facebook homepage - serene branson strokeScammers on Facebook rapidly capitalized on a video supposedly showing a CBS Los Angeles TV reporter having an on-air stroke after the Grammy Awards telecast, using readers' curiosity to push out a piece of badware.

Serene Branson created a flurry of web activity on Monday when, during a post-awards report, she had a problem forming words and appeared to be suffering from a seizure or stroke. Since then, she is reportedly resting in good condition after being checked by paramedics and told her bosses the on-air incident had nothing to do with medical problems.

After the footage went viral, scammers have capitalized on continued interest in the video, posting on social networking site Facebook messages with the heading "Reporter Had a Stroke on Live TV" that contain some variation of the words: "Omg this reporter had a stroke on live tv check it out [LINK]." Clicking on that link produced an invitation to download a "verified app" on a screen with an image of Branson that looks like a video play window. A screen asking for personal information follows, which copies the link to the victim's Facebook page and sends a similar message to people in the victims' address book, attempting to "virally" replicate.

"Clicking 'Approve' is a bad idea, but many people fall for social engineering tricks like this all too easily," wrote Graham Cluley, senior technology consultant at the U.K.-based security firm Sophos, on the company's Naked Security blog.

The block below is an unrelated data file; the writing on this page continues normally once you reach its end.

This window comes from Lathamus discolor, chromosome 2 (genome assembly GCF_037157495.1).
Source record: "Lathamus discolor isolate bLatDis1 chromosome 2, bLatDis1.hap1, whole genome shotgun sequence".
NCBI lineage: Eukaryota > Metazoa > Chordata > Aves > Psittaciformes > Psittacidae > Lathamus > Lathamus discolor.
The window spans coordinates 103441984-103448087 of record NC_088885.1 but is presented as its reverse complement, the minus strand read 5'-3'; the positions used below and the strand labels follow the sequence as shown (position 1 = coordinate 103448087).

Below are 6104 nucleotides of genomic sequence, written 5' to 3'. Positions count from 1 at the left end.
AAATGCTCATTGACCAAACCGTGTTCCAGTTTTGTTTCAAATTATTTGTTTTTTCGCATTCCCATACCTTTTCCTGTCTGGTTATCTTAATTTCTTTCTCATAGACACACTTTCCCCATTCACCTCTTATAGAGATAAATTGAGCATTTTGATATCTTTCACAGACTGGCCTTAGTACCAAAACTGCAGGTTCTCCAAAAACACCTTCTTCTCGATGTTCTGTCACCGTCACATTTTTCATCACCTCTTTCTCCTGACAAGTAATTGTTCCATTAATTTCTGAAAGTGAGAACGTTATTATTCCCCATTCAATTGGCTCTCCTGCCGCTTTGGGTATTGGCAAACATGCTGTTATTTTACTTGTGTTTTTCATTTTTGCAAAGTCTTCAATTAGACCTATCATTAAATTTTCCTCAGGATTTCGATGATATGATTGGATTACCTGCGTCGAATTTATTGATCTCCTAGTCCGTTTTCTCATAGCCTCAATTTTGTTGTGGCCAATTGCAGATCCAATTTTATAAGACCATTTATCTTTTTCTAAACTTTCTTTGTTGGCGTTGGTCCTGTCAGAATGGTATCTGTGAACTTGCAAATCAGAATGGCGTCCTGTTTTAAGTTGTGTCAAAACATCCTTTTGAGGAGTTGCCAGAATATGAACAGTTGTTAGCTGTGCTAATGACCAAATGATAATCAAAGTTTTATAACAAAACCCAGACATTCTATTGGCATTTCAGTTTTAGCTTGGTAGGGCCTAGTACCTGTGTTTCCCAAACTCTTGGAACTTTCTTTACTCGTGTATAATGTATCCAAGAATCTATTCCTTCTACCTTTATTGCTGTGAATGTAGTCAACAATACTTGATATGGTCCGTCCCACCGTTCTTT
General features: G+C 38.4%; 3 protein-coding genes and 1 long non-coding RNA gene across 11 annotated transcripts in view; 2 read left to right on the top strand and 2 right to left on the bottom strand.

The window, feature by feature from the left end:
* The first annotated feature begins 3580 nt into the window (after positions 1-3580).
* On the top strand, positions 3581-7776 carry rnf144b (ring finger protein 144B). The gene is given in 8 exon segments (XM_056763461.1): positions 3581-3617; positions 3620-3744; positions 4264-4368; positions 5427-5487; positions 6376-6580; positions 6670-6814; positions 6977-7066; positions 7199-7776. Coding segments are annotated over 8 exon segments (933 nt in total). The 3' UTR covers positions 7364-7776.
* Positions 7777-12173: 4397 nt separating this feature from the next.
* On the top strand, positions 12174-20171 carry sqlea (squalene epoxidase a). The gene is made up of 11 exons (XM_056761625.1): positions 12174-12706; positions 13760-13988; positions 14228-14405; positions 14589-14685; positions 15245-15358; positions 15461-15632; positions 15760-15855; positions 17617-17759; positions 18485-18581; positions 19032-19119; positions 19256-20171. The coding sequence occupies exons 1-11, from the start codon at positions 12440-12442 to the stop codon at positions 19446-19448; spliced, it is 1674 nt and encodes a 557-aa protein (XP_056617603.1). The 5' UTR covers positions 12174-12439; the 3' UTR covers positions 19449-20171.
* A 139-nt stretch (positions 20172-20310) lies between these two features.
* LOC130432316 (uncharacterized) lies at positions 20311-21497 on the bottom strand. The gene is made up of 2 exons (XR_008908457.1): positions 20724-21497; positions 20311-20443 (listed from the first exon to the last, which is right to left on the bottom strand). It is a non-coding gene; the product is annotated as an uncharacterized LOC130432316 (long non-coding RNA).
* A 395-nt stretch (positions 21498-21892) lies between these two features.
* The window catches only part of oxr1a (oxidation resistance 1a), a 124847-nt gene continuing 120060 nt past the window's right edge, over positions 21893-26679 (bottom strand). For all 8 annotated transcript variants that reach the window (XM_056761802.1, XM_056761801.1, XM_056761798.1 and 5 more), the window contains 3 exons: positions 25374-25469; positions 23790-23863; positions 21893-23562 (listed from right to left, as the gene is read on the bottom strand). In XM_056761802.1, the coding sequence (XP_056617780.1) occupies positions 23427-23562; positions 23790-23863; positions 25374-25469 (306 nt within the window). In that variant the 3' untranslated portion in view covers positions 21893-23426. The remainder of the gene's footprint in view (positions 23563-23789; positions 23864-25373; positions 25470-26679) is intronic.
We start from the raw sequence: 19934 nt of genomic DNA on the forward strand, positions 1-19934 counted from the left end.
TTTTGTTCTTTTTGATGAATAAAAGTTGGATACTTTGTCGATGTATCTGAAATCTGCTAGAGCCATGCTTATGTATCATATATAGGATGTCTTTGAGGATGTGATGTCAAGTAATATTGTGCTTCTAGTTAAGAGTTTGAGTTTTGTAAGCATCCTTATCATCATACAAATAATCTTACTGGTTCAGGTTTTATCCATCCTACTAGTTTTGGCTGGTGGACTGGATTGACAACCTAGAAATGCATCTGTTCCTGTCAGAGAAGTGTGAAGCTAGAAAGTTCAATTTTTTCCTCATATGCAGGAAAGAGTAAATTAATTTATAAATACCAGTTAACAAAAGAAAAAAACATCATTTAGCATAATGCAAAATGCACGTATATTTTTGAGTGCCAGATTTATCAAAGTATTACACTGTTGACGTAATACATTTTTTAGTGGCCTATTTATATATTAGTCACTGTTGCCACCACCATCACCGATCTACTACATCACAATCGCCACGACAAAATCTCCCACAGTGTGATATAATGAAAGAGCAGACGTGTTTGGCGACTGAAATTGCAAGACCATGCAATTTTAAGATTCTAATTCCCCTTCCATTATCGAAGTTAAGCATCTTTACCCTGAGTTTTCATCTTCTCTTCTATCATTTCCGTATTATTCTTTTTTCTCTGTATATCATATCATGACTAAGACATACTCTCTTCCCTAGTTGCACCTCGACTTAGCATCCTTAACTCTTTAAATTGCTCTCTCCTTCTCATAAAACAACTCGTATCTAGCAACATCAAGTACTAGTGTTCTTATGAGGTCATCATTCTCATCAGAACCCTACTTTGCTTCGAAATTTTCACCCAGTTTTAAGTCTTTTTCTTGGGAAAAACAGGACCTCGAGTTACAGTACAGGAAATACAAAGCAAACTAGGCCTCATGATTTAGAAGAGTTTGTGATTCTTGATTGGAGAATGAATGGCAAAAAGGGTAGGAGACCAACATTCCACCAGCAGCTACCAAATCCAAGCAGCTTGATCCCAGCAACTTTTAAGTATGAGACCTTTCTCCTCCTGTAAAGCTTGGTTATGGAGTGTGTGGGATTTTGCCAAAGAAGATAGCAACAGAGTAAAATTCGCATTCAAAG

The point of this scam, Cluley writes, is little more than obtaining click-through commission on a survey the third-party rogue application forces the victims to take in the process of trying to get to the video of Branson.

The website All Facebook, which bills itself as "the unofficial Facebook resource," briefly talks users through a process of fixing the problem, and links to a Sophos video on dealing with Facebook scams.

Facebook officials said the company's spam team was investigating the incident, and sent the following statement to Consumer Ally:

"Protecting the people who use Facebook from spam and scams is a top priority for us. Applications and Pages that attempt to trick people into taking a certain action or spamming their friends violate our policies, and we have a large team of professional investigators who quickly remove these when we detect them or when they're reported to us by our users. We're working on ways to automate the flagging of these scams so we can take action on them even more quickly.

"We also educate people on how to be safe both on Facebook and across the Internet through information and updates on the Facebook (http://www.facebook.com/facebook) and Facebook Security (http://www.facebook.com/security) Pages, as well as posts on the Facebook blog."

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